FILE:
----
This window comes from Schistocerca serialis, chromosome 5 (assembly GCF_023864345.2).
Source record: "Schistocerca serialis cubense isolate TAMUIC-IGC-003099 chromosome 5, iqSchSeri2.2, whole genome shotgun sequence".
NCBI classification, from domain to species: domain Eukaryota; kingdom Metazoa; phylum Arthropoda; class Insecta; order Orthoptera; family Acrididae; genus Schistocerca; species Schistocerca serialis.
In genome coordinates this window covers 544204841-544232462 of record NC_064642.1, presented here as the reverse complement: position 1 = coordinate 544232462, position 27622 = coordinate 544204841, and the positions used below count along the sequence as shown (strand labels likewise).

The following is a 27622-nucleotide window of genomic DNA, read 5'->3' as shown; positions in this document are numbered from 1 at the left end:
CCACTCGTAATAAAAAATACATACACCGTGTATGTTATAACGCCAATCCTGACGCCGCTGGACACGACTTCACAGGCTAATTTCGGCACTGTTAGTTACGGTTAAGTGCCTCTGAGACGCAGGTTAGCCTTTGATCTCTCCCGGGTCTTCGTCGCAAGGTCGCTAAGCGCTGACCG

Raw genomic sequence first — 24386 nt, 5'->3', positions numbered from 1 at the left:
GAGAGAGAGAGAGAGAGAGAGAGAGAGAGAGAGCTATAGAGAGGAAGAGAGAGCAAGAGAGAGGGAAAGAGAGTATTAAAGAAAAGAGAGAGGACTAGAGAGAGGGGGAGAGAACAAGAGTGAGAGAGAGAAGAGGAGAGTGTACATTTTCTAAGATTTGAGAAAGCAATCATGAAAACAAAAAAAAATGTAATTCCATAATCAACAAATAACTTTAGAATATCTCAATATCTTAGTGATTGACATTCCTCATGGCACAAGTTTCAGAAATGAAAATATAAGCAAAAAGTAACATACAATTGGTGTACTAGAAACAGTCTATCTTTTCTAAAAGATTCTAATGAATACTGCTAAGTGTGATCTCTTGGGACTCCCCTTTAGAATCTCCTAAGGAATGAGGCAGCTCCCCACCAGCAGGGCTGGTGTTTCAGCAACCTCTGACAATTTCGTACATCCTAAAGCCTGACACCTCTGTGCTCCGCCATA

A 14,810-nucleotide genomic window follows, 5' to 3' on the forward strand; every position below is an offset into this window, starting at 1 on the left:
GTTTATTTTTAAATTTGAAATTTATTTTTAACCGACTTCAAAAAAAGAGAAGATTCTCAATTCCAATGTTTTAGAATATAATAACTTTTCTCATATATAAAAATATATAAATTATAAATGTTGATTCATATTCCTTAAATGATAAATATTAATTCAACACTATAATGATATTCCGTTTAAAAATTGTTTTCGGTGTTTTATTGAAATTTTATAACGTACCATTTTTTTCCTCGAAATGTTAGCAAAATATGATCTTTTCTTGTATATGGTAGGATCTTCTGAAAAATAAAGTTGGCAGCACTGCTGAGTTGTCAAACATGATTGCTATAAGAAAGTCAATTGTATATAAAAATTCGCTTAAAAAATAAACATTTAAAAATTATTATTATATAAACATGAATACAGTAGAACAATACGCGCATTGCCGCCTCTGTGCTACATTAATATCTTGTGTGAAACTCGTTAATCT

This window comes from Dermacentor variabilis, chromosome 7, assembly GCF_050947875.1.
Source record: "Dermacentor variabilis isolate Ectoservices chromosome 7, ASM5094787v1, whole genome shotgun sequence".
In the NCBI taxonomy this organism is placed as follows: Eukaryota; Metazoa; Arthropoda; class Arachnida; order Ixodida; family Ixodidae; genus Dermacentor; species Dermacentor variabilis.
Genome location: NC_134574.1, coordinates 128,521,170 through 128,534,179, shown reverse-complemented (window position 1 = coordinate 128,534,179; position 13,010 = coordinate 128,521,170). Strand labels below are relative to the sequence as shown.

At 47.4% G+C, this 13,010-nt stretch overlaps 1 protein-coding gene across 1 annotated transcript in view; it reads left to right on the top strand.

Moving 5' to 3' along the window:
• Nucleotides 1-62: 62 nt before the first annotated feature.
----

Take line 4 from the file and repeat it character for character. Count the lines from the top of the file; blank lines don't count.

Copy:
In genome coordinates this window covers 544204841-544232462 of record NC_064642.1, presented here as the reverse complement: position 1 = coordinate 544232462, position 27622 = coordinate 544204841, and the positions used below count along the sequence as shown (strand labels likewise).